Investment contest winners

Members of the SIU team that placed 12th in an international trading competition include (from left) Itria Bonansinga, Adrian Veseli, Joe Ragnanese III, Joshua Payne and Shawkat Muslimwal.

January 10, 2023

SIU students finish in top 12 in global trading challenge

by Christi Mathis

CARBONDALE, Ill. — A team of Southern Illinois University Carbondale students bested more than 930 teams in an international trading challenge, earning fourth place in North America and 12th place in the world.

It’s the first time, at least in recorded history, that an SIU team has even competed in Bloomberg’s Global Trading Challenge to earn the highest virtual profit, and their adviser, Tim Marlo, couldn’t be prouder.

“This is an amazing accomplishment, and it shows how well our program does in preparing students to make important financial and investment decisions,” said Marlo, clinical associate professor in the School of Analytics, Finance and Economics. “The coolest thing about this is that being in the top 12 in the world really shows SIU has a seat at the table and that our programs put students at the forefront. It’s great recognition for the hard work our students do and shows the education and practical experience they get at SIU pays off.”

The students say their classes and their role in managing nearly $3.5 million in real SIU Foundation assets in the Saluki Student Investment Fund (SSIF), were instrumental in developing their strategy, maintaining confidence and achieving their goals.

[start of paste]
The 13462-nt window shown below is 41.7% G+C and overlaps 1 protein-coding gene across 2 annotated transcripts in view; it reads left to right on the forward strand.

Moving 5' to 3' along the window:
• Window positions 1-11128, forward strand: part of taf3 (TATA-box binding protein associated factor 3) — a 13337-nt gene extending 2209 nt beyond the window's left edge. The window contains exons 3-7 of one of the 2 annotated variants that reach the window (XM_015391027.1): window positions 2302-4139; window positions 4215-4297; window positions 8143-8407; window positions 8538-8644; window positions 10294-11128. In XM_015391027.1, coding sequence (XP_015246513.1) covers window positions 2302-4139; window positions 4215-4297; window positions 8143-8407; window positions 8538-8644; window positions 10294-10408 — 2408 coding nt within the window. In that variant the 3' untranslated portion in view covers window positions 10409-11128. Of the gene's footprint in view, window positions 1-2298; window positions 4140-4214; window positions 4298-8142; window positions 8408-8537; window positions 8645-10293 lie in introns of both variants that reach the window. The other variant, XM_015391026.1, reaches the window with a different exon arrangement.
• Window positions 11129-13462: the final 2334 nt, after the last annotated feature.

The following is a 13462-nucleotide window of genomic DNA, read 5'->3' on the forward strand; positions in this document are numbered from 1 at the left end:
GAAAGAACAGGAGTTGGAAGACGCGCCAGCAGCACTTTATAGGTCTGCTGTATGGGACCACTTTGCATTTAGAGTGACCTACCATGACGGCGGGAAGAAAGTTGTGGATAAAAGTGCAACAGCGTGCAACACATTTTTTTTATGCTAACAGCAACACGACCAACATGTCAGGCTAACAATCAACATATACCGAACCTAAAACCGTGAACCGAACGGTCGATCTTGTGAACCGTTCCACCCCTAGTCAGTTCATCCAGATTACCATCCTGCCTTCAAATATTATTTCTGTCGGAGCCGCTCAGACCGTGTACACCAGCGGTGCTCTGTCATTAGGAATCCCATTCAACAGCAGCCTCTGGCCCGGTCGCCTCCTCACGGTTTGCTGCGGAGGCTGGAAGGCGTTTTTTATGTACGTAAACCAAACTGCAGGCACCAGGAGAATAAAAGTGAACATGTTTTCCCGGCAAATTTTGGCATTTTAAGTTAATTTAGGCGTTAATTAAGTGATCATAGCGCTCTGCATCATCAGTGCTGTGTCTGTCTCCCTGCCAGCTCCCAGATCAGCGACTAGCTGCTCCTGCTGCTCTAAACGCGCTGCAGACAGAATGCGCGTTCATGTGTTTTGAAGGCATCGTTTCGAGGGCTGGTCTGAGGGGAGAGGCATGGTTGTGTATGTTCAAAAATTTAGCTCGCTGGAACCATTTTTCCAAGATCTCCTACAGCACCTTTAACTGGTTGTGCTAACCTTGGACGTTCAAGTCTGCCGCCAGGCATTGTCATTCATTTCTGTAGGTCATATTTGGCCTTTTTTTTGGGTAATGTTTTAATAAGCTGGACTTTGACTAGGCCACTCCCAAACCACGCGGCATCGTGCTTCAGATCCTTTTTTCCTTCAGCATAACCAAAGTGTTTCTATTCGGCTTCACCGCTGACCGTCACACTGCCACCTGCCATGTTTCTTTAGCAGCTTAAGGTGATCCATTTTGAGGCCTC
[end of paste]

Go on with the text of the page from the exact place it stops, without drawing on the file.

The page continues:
“Without our experience in SSIF, I don’t know if we could have succeeded so well in this challenge,” said Shawkat Muslimwal, a Fulbright Scholar and master’s student in economics from Afghanistan.

Making a big ‘profit’

The premise of the Bloomberg Challenge was fairly simple. Each team of three to five students was given $1 million in virtual funds to invest in any of the more than 11,000 stocks listed on the Bloomberg Index. The 946 teams from all over the globe had just four weeks in which to amass the largest profit.

Using Bloomberg terminals on campus, student could make any equity trades they wanted and  amassed a profit of more than $151,800.

“That’s a 15% profit, which is really impressive,” Marlo said.

Decisions, decisions

Adrian Veseli, an MBA student from Oswego, Illinois, who earned his bachelor’s degree in finance at SIU, served as the team’s captain. He and his teammates quickly agreed on a strategy that included picking “high-quality companies in the energy sector, since that industry had the best short-term performance, and we did not want to trade against the market. Once we picked the companies, we used technical analysis to create our entry and exit points. This was the main strategy since there was such a short time frame.”